Android is a mobile operating system developed by Google. It is based on a modified version of the Linux kernel and other open source software, and is designed primarily for touchscreen mobile devices such as smartphones and tablets.
Enhancements to Android’s SDK go hand-in-hand with the overall Android platform development. The SDK also supports older versions of the Android platform in case developers wish to target their applications at older devices. Development tools are downloadable components, so after one has downloaded the latest version and platform, older platforms and tools can also be downloaded for compatibility testing.
Android applications are packaged in .apk format and stored under
/data/app folder on the Android OS (the folder is accessible only to the root user for security reasons). APK package contains .dex files (compiled byte code files called Dalvik executables), resource files, etc.
The Android SDK Platform Tools are a separately downloadable subset of the full SDK, consisting of command-line tools such as
Android Debug Bridge (adb)
Android Debug Bridge (adb) is a versatile command-line tool that lets you communicate with a device. The adb command facilitates a variety of device actions, such as installing and debugging apps, and it provides access to a Unix shell that you can use to run a variety of commands on a device. It is a client-server program that includes three components:
- A client, which sends commands. The client runs on your development machine. You can invoke a client from a command-line terminal by issuing an adb command.
- A daemon (adbd), which runs commands on a device. The daemon runs as a background process on each device.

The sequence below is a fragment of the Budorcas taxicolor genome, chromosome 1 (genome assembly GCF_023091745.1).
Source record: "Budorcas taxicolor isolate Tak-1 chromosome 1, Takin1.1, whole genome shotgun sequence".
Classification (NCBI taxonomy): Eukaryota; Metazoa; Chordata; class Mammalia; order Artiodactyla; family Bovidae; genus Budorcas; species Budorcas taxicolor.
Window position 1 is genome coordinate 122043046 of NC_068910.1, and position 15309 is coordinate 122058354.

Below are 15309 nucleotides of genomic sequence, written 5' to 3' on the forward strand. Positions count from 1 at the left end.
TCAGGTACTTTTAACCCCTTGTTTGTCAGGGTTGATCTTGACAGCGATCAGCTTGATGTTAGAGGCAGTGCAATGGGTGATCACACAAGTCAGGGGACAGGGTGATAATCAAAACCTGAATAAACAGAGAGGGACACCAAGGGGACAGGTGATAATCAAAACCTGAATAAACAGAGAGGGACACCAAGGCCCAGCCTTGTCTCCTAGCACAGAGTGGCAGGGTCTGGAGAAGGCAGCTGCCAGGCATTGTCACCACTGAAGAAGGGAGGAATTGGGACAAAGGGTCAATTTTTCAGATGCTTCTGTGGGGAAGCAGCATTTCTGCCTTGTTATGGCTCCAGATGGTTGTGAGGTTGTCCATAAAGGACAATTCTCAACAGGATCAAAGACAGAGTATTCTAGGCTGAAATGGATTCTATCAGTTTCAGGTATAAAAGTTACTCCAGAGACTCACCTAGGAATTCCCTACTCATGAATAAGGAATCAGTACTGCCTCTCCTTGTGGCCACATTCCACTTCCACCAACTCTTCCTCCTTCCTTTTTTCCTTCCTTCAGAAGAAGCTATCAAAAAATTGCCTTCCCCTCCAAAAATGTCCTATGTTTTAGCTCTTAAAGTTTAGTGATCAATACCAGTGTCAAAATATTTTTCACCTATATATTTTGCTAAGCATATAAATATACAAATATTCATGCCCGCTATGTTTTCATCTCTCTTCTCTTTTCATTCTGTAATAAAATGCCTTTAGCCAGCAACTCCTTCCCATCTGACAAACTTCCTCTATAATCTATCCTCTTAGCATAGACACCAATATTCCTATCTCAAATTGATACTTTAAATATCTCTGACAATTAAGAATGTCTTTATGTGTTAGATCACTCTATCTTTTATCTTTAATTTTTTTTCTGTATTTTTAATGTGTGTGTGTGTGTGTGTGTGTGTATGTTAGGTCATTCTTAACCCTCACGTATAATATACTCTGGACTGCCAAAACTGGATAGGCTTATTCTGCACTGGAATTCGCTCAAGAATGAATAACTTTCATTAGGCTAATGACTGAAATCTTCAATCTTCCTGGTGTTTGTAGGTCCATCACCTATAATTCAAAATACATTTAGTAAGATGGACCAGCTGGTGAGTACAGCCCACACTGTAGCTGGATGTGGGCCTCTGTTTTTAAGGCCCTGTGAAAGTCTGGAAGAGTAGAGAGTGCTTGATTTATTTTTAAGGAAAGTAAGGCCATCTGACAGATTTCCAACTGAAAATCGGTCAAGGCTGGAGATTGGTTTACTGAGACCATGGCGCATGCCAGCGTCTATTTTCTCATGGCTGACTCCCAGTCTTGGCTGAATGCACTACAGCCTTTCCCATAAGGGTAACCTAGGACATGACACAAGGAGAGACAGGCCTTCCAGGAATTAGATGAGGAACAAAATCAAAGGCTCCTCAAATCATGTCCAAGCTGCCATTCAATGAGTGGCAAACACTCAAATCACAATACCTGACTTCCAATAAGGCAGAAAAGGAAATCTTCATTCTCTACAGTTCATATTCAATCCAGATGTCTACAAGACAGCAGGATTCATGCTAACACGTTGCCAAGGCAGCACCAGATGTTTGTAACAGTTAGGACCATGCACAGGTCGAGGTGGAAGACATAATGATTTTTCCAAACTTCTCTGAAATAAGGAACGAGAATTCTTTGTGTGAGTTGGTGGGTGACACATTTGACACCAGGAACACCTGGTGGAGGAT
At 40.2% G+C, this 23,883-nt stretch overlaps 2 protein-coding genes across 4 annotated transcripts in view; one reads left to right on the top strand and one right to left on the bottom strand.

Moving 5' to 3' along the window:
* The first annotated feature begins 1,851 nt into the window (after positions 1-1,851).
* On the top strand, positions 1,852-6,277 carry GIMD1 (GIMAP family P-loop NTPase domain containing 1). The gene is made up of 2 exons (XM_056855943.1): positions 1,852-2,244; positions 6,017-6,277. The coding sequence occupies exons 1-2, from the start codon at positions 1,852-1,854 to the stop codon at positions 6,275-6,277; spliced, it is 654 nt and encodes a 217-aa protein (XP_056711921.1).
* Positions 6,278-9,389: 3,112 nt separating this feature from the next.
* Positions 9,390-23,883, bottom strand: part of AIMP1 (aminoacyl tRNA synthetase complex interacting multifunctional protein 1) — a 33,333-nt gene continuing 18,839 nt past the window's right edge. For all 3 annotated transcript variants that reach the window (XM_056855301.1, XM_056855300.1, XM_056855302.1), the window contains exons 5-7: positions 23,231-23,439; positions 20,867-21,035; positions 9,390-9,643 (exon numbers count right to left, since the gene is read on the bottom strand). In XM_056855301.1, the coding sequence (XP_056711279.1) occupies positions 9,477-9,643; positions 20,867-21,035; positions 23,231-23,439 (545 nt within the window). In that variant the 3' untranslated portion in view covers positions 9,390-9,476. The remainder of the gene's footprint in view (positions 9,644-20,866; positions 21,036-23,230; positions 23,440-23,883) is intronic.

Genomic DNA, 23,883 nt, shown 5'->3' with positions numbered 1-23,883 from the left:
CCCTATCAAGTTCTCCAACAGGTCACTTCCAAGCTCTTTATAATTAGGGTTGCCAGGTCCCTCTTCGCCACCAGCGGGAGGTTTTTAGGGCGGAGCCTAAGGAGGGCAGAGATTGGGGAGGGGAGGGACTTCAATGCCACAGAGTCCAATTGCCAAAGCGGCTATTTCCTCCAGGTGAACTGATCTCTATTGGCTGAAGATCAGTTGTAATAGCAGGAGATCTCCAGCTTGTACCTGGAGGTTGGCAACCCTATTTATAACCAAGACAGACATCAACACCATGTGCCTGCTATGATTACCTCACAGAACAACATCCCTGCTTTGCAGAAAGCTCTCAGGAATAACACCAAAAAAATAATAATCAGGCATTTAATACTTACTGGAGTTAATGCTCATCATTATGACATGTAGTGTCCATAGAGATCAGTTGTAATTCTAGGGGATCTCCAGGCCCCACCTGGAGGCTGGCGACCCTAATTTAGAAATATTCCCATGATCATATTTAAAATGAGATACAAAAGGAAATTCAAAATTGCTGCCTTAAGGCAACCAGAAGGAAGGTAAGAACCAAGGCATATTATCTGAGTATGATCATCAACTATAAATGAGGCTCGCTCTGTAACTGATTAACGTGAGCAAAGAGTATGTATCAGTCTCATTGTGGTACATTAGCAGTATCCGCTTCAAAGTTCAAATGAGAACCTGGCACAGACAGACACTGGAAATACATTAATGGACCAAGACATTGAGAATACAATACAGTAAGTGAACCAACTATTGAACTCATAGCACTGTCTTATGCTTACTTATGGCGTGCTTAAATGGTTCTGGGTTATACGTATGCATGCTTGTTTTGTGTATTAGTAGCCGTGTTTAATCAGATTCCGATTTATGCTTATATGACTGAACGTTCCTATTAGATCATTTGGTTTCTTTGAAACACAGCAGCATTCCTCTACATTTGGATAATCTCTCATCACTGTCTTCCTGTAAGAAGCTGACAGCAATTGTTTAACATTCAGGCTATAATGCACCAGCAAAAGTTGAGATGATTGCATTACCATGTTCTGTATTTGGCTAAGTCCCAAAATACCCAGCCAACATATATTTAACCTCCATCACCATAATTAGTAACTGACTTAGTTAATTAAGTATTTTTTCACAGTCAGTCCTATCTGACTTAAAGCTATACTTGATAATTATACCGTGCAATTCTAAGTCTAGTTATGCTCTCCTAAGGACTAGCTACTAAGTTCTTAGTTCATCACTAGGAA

- A server, which manages communication between the client and the daemon. The server runs as a background process on your development machine.
adb is included in the Android SDK Platform-Tools package. You can download this package with the SDK Manager, which installs it at
android_sdk/platform-tools/. Or if you want the standalone Android SDK Platform-Tools package, you can download it here.
Fastboot is a diagnostic protocol included with the SDK package used primarily to modify the flash filesystem via a USB connection from host computer. It requires that the device be started in a boot loader or Secondary Program Loader mode, in which only the most basic hardware initialization is performed. After enabling the protocol on the device itself, it will accept a specific set of commands sent to it via USB using a command line. Some of the most commonly used fastboot commands include:
- flash – rewrites a partition with a binary image stored on the host computer.
- erase – erases a specific partition.
- reboot – reboots the device into either the main operating system, the system recovery partition or back into its boot loader.
- devices – displays a list of all devices (with the serial number) connected to the host computer.
- format – formats a specific partition; the file system of the partition must be recognized by the device.